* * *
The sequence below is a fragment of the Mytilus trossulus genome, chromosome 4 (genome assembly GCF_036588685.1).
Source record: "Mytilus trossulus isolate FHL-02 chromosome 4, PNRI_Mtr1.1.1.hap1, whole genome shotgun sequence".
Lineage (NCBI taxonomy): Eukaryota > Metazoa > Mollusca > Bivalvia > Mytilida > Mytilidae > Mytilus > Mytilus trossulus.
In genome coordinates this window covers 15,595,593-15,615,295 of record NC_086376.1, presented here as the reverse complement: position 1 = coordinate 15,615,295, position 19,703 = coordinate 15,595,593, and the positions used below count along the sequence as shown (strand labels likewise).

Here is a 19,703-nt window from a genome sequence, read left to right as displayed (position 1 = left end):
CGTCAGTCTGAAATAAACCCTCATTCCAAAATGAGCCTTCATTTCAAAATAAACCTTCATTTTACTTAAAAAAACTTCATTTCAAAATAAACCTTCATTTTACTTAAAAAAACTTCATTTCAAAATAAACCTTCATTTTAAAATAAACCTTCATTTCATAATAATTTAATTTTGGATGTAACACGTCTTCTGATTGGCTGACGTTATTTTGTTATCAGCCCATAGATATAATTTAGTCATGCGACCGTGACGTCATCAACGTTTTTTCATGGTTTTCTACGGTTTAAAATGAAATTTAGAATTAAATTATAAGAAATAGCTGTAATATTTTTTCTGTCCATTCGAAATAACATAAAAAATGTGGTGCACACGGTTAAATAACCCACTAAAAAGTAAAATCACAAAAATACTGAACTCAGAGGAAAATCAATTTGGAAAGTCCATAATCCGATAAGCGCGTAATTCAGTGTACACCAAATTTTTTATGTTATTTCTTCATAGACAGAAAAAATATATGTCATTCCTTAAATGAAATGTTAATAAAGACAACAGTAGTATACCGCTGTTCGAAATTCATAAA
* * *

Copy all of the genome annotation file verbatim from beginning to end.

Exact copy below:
The sequence below is a fragment of the Mytilus trossulus genome, chromosome 4 (genome assembly GCF_036588685.1).
Source record: "Mytilus trossulus isolate FHL-02 chromosome 4, PNRI_Mtr1.1.1.hap1, whole genome shotgun sequence".
Lineage (NCBI taxonomy): Eukaryota > Metazoa > Mollusca > Bivalvia > Mytilida > Mytilidae > Mytilus > Mytilus trossulus.
In genome coordinates this window covers 15,595,593-15,615,295 of record NC_086376.1, presented here as the reverse complement: position 1 = coordinate 15,615,295, position 19,703 = coordinate 15,595,593, and the positions used below count along the sequence as shown (strand labels likewise).

Here is a 19,703-nt window from a genome sequence, read left to right as displayed (position 1 = left end):
CGTCAGTCTGAAATAAACCCTCATTCCAAAATGAGCCTTCATTTCAAAATAAACCTTCATTTTACTTAAAAAAACTTCATTTCAAAATAAACCTTCATTTTACTTAAAAAAACTTCATTTCAAAATAAACCTTCATTTTAAAATAAACCTTCATTTCATAATAATTTAATTTTGGATGTAACACGTCTTCTGATTGGCTGACGTTATTTTGTTATCAGCCCATAGATATAATTTAGTCATGCGACCGTGACGTCATCAACGTTTTTTCATGGTTTTCTACGGTTTAAAATGAAATTTAGAATTAAATTATAAGAAATAGCTGTAATATTTTTTCTGTCCATTCGAAATAACATAAAAAATGTGGTGCACACGGTTAAATAACCCACTAAAAAGTAAAATCACAAAAATACTGAACTCAGAGGAAAATCAATTTGGAAAGTCCATAATCCGATAAGCGCGTAATTCAGTGTACACCAAATTTTTTATGTTATTTCTTCATAGACAGAAAAAATATATGTCATTCCTTAAATGAAATGTTAATAAAGACAACAGTAGTATACCGCTGTTCGAAATTCATAAA